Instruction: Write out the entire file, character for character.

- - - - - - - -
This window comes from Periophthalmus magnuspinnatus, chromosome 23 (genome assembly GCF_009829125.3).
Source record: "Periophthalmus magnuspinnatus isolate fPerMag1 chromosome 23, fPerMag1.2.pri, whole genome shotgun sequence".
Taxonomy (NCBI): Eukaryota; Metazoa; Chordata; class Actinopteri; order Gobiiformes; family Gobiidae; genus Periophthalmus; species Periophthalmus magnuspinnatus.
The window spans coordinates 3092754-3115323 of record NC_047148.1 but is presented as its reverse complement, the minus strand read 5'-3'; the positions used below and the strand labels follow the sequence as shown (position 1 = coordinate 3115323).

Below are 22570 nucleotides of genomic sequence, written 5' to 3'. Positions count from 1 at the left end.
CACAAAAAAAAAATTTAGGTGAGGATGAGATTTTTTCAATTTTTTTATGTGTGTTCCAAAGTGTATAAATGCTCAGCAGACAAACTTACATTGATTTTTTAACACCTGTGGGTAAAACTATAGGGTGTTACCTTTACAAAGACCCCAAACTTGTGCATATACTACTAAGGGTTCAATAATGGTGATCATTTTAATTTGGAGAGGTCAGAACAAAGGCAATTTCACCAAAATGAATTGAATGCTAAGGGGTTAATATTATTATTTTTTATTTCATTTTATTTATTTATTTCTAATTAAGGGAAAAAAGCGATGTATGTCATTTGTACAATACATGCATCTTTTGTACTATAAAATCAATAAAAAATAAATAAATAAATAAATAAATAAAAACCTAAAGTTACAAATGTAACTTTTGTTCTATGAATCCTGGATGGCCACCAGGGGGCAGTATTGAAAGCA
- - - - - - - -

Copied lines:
This window comes from Periophthalmus magnuspinnatus, chromosome 23 (genome assembly GCF_009829125.3).
Source record: "Periophthalmus magnuspinnatus isolate fPerMag1 chromosome 23, fPerMag1.2.pri, whole genome shotgun sequence".
Taxonomy (NCBI): Eukaryota; Metazoa; Chordata; class Actinopteri; order Gobiiformes; family Gobiidae; genus Periophthalmus; species Periophthalmus magnuspinnatus.
The window spans coordinates 3092754-3115323 of record NC_047148.1 but is presented as its reverse complement, the minus strand read 5'-3'; the positions used below and the strand labels follow the sequence as shown (position 1 = coordinate 3115323).

Below are 22570 nucleotides of genomic sequence, written 5' to 3'. Positions count from 1 at the left end.
CACAAAAAAAAAATTTAGGTGAGGATGAGATTTTTTCAATTTTTTTATGTGTGTTCCAAAGTGTATAAATGCTCAGCAGACAAACTTACATTGATTTTTTAACACCTGTGGGTAAAACTATAGGGTGTTACCTTTACAAAGACCCCAAACTTGTGCATATACTACTAAGGGTTCAATAATGGTGATCATTTTAATTTGGAGAGGTCAGAACAAAGGCAATTTCACCAAAATGAATTGAATGCTAAGGGGTTAATATTATTATTTTTTATTTCATTTTATTTATTTATTTCTAATTAAGGGAAAAAAGCGATGTATGTCATTTGTACAATACATGCATCTTTTGTACTATAAAATCAATAAAAAATAAATAAATAAATAAATAAATAAAAACCTAAAGTTACAAATGTAACTTTTGTTCTATGAATCCTGGATGGCCACCAGGGGGCAGTATTGAAAGCA